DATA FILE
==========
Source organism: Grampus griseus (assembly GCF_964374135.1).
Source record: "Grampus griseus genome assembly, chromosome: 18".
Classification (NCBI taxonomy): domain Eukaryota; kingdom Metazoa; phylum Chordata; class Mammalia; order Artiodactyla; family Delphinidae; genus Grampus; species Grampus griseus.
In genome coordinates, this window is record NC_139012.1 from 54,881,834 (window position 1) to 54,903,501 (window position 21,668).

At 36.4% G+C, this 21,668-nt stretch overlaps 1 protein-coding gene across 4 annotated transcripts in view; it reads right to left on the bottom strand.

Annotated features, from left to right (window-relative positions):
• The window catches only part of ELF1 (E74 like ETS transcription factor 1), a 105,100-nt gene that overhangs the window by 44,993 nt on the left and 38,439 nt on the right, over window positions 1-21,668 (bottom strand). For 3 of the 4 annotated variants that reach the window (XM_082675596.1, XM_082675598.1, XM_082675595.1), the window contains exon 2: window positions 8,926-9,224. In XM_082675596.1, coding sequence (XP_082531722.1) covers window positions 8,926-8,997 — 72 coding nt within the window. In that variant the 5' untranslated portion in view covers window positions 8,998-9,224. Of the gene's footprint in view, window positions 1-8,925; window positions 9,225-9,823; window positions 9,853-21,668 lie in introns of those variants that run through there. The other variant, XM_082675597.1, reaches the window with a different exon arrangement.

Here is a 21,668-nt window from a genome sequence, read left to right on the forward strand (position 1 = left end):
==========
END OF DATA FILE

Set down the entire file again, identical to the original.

Source organism: Grampus griseus (assembly GCF_964374135.1).
Source record: "Grampus griseus genome assembly, chromosome: 18".
Classification (NCBI taxonomy): domain Eukaryota; kingdom Metazoa; phylum Chordata; class Mammalia; order Artiodactyla; family Delphinidae; genus Grampus; species Grampus griseus.
In genome coordinates, this window is record NC_139012.1 from 54,881,834 (window position 1) to 54,903,501 (window position 21,668).

At 36.4% G+C, this 21,668-nt stretch overlaps 1 protein-coding gene across 4 annotated transcripts in view; it reads right to left on the bottom strand.

Annotated features, from left to right (window-relative positions):
• The window catches only part of ELF1 (E74 like ETS transcription factor 1), a 105,100-nt gene that overhangs the window by 44,993 nt on the left and 38,439 nt on the right, over window positions 1-21,668 (bottom strand). For 3 of the 4 annotated variants that reach the window (XM_082675596.1, XM_082675598.1, XM_082675595.1), the window contains exon 2: window positions 8,926-9,224. In XM_082675596.1, coding sequence (XP_082531722.1) covers window positions 8,926-8,997 — 72 coding nt within the window. In that variant the 5' untranslated portion in view covers window positions 8,998-9,224. Of the gene's footprint in view, window positions 1-8,925; window positions 9,225-9,823; window positions 9,853-21,668 lie in introns of those variants that run through there. The other variant, XM_082675597.1, reaches the window with a different exon arrangement.

Here is a 21,668-nt window from a genome sequence, read left to right on the forward strand (position 1 = left end):